10. By: Ziesemer, Thomas (UNU-MERIT)
    Abstract: We analyse the dynamic interaction of Japan's total factor productivity (TFP), GDP, domestic and foreign private and public R&D as well as mission-oriented R&D, GBAORD, in a cointegrated VAR for Japan with data from 1988-2014. Analysis of effects of permanent shocks shows that (i) public R&D, unlike GBAORD, encourages private R&D and TFP, and has high internal rates of return. (ii) Japan's public and private R&D have a statistically significant positive effect on foreign private and public R&D stocks and vice versa. (iii) After transitory GDP shocks, public and private R&D are counter-cyclical and GBAORD is pro-cyclical in Japan.
    Keywords: R&D, productivity, growth, spillovers, vector-auto-regression (VAR)
    JEL: F43 O19 O47 O53
    Date: 2019–09–11
  11. By: Reka Juhasz (Columbia University); Mara Squicciarini (Bocconi University); Nico Voigtländer
    Abstract: The transition from millennia of stagnating per-capita incomes to sustained economic growth constitutes the most important structural break in economic history. A key feature of the Industrial Revolution was the unprecedented growth in manufacturing productivity. So far, productivity growth during this period has been studied mostly at the country level, or – in some cases – at the aggregate sectoral level. However, theoretical and empirical research over the past decade has pointed to the importance of firm dynamics for understanding aggregate productivity. The dearth of firm-level data has thus far made it impossible to study this channel in the context of the Industrial Revolution. This paper uses a novel dataset of French firms across various industries to study the evolution of firm productivity before and during the onset of industrialization. First, we document a set of novel stylized facts about firms in innovative and traditional sectors during the Industrial Revolution in France. Second, we exploit regional variation to estimate the extent to which different firm dynamics account for different levels of industrialization across France in 1850. Third, we estimate the extent to which productivity gains were driven by firm entry relative to the intensive margin.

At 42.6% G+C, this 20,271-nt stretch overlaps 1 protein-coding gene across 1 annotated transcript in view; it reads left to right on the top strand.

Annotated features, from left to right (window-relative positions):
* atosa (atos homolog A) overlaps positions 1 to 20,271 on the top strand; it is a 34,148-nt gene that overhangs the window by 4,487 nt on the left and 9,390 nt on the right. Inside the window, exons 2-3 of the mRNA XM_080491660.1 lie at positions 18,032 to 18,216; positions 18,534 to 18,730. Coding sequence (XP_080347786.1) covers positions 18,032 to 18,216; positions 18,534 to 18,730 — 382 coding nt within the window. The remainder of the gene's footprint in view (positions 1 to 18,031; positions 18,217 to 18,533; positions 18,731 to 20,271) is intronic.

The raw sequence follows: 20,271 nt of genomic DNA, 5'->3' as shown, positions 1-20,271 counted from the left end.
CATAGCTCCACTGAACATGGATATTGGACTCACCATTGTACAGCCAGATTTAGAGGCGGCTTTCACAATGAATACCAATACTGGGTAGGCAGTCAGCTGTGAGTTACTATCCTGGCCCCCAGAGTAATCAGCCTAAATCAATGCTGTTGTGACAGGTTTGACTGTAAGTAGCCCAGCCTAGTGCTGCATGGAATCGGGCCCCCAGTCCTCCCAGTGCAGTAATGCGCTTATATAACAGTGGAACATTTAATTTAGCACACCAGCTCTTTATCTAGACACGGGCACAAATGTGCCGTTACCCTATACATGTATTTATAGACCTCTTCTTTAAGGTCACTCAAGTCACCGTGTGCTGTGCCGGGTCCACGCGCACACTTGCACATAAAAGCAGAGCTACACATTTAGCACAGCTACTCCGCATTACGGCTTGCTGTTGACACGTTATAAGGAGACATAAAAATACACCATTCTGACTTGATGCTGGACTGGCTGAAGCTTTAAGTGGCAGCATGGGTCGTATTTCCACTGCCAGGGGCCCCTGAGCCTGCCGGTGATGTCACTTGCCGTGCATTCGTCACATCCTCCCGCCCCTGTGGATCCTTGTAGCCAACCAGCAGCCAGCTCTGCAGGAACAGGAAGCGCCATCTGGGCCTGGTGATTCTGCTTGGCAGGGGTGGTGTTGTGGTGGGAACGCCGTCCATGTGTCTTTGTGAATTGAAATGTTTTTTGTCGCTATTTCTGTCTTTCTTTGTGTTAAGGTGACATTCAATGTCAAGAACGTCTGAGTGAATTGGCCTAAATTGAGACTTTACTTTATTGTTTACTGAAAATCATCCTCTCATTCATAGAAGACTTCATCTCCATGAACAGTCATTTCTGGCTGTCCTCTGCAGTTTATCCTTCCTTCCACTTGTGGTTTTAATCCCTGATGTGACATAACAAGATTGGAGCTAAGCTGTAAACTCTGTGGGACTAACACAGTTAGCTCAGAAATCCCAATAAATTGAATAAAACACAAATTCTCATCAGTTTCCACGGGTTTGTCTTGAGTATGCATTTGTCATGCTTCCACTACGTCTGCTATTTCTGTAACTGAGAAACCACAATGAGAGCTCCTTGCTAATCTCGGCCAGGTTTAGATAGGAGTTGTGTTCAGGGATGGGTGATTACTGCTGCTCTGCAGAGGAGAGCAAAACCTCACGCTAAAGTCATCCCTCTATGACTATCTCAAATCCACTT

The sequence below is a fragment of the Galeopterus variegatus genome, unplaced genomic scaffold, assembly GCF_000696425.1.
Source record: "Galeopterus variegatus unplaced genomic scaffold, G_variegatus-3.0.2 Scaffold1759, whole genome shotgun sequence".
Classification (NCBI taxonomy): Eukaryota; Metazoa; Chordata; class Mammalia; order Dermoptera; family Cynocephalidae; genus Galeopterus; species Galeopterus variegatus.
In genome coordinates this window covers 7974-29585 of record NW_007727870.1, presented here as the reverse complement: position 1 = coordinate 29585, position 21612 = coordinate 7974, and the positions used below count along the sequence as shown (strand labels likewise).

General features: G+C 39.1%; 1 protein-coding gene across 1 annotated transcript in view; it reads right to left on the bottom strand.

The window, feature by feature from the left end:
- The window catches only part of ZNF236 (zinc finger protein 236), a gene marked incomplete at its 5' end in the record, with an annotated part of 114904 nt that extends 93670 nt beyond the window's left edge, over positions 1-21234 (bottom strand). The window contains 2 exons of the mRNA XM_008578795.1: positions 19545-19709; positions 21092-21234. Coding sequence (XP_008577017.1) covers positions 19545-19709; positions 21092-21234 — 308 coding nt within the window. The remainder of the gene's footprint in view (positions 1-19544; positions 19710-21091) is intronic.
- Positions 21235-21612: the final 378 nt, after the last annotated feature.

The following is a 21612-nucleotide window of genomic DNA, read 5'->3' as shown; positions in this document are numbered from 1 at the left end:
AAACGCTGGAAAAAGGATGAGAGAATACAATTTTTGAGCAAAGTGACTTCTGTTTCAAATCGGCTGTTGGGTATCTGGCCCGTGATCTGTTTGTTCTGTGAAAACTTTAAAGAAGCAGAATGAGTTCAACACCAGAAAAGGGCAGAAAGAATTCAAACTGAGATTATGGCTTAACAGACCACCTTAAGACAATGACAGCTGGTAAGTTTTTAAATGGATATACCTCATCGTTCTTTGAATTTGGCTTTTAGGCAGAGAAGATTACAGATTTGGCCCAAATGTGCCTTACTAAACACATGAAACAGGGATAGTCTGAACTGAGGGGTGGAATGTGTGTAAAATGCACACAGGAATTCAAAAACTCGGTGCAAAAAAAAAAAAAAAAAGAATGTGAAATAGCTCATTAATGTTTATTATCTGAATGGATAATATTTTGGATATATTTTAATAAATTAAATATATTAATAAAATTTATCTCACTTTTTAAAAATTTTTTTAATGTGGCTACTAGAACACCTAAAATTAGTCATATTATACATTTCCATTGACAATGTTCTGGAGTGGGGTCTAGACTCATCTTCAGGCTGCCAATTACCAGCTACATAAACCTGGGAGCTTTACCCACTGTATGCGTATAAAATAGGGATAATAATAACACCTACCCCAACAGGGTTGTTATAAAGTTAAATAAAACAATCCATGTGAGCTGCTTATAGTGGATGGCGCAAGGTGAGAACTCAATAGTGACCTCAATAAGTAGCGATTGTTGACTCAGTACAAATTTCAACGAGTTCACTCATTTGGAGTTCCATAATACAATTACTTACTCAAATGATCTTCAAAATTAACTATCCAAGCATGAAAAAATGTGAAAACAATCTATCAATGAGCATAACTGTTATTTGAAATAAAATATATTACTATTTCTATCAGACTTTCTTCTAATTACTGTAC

Date: 2019
  12. By: Santiago Caicedo (University of Chicago); Arthur Seibold (University of Mannheim); Miguel Espinosa (Universitat Pompeu Fabra)
    Abstract: We study the effect of apprenticeship programs on firms and welfare, using novel administrative data on the universe Colombian manufacturing firms with at least 10 workers, and a unique reform to apprenticeship regulation. The reform simultaneously establishes apprentice quotas that vary discontinuously in firm size and lowers apprentices' wages. We begin by documenting that the policy is successful in increasing the number of trained apprentices more than threefold. However, the reform also induces significant firm size distortions driven by heterogeneous firm responses. In sectors with high skill requirements, firms avoided hiring apprentices decreasing their size and bunching just below the regulation thresholds. In contrast, firms in low-skilled sectors, increase their size and bunch just above the regulation thresholds in order to be able to hire more apprentices. As a consequence, the regulation results in most apprentices being trained in low-skilled sectors. We develop a simple theoretical model featuring heterogeneous training costs across sectors in order to rationalize and quantify these empirical findings. The key insight of the model is firms that train apprentices incur in an opportunity cost of spending time teaching and not producing. As training in high-skill sectors takes longer than in low-skill sectors, firms in high skilled sectors will avoid apprentices while firms in low-skill sectors try to get as many as possible. Finally, we use the model to analyze the welfare consequences of the regulation and study counterfactual policies.
    Date: 2019
  13. By: Iqbal, Muhammad; Alam Kazmi, Syed Hasnain; Manzoor, Dr. Amir; Rehman Soomrani, Dr. Abdul; Butt, Shujaat Hussain; Shaikh, Khurram Adeel